“SECTION 8. Tax Provisions. – The grantee, its successors or assigns shall be liable to pay the same taxes on their real estate, buildings, and personal property, exclusive of this franchise, as other persons or corporations are now or hereafter may be required by law to pay. In addition thereto, the grantee, its successors or assigns shall pay a franchise tax equivalent to three percent (3%) of all gross receipts of the radio/television business transacted under this franchise by the grantee, its successors or assigns and the said percentage shall be in lieu of all taxes on this franchise or earnings thereof: Provided, That the grantee, its successors or assigns shall continue to be liable for income taxes payable under Title II of the National Internal Revenue Code pursuant to Section 2 of Executive Order No. 72 unless the latter enactment is amended or repealed, in which case the amendment or repeal shall be applicable thereto.” (Emphasis supplied)

Section 14 of RA 2036, as amended by RA 4054 (RCPI’S Franchise):

“Sec. 14. In consideration of the franchise and rights granted and any provision of law to the contrary notwithstanding, the grantee shall pay the same taxes as are now or may hereafter be required by law from other individuals, copartnerships, private, public or quasi-public associations, corporations or joint stock companies, on real estate, buildings and other personal property except radio equipment, machinery and spare parts needed in connection with the business of the grantee, which shall be exempt from customs duties, tariffs and other taxes, as well as those properties declared exempt in this section. In consideration of the franchise, a tax equal to one and one-half per centum of all gross receipts from the business transacted under this franchise by the grantee shall be paid to the Treasurer of the Philippines each year, within ten days after the audit and approval of the accounts as prescribed in this Act. Said tax shall be in lieu of any and all taxes of any kind, nature or description levied, established or collected by any authority whatsoever, municipal, provincial or national, from which taxes the grantee is hereby expressly exempted. (Emphasis supplied)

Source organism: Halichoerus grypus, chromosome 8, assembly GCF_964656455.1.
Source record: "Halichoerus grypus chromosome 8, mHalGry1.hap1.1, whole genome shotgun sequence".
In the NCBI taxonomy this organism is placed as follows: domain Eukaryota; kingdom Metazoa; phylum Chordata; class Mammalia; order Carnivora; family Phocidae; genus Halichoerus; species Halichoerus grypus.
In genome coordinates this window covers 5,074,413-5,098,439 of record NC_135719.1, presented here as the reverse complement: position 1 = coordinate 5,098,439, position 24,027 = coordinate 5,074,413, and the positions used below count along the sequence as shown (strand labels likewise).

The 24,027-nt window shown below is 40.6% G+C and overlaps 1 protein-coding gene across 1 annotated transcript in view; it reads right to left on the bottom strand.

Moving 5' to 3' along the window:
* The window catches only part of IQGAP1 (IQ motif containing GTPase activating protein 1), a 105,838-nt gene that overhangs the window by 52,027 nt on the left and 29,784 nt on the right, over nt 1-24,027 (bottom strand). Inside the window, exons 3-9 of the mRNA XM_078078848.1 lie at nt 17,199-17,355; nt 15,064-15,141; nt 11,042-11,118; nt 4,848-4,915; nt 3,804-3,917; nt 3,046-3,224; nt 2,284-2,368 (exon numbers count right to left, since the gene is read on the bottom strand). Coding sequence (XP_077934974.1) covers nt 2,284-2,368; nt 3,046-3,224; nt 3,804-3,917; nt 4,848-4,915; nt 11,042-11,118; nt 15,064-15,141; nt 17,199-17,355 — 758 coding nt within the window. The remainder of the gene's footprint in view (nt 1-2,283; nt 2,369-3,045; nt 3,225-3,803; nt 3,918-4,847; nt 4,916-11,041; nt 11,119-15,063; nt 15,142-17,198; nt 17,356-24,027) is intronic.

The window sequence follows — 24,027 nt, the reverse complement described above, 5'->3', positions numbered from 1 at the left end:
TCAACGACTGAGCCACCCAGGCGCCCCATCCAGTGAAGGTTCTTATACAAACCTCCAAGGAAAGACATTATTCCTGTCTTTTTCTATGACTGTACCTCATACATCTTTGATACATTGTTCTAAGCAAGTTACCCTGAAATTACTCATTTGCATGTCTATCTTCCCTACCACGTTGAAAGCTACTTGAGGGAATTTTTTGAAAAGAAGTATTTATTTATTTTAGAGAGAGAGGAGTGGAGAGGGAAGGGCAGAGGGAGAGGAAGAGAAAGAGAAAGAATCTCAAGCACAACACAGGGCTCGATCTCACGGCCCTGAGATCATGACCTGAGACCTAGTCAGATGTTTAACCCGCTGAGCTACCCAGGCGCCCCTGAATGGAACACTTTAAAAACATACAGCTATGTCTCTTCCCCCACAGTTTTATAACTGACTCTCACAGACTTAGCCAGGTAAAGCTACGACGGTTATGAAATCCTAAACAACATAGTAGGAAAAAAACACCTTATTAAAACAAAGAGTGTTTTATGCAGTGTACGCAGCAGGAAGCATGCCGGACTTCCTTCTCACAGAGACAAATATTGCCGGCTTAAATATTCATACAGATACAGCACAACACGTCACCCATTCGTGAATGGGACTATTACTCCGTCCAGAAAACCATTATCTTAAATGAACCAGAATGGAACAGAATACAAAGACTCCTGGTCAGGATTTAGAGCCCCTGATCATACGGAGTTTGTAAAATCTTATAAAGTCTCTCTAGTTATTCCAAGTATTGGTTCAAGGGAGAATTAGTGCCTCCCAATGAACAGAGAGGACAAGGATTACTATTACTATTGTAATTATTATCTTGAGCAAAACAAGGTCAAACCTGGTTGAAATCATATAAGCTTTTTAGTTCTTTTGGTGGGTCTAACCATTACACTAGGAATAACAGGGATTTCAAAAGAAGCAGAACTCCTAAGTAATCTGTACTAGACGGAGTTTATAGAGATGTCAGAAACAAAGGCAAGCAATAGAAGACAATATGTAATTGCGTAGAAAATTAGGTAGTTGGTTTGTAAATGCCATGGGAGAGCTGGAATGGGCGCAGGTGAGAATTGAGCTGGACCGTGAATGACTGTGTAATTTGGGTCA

As earlier stated herein, the phrase “personal property, exclusive of this

franchise” found in the tax provisions of the franchises of Bayantel, Digitel and

GMA means “personal properties, not including the franchise.” On the other

hand, the phrase “other personal property” found in the ‘tax provision’ in

RCPI’s franchise means “personal property, other than the franchise.” As in

the case of Bayantel or Digitel or GMA, RCPI shall pay the same taxes as are

now or may hereafter be required by law from other individuals, . . ., on real

estate, buildings and personal property, excluding the franchise itself. This

point was not at issue in the RCPI case because it is too obvious to belabor.

The decisions rendered by the Second and Third Divisions of the

Supreme Court in the Bayantel and Digitel cases, respectively, could not have

modified or reversed the decision of the First Division of the Court in the RCPI

case since, under Article VIII, Sec. 4(3) of The 1987 Constitution of the

Republic of the Philippines, it is provided that “. . . no doctrine or principle of

law laid down by the court in a decision rendered en banc or in division

may be modified or reversed except by the court sitting en banc.” Under

the principle of stare decisis, the decision rendered by the First Division of the

Supreme Court in the RCPI case should prevail over those rendered by the

Second and Third Divisions of the Court in Bayantel and Digitel cases,

respectively.

WHEREFORE, premises considered, the instant Motion for

Reconsideration is hereby DENIED.

SO ORDERED.

Manila, Philippines, March 1, 2010.

(Signed) CESAR S. GUTIERREZ
Chairman

(Signed)
ANGEL P. PALOMARES Member

(Signed) RAFAEL O. CORTES
Member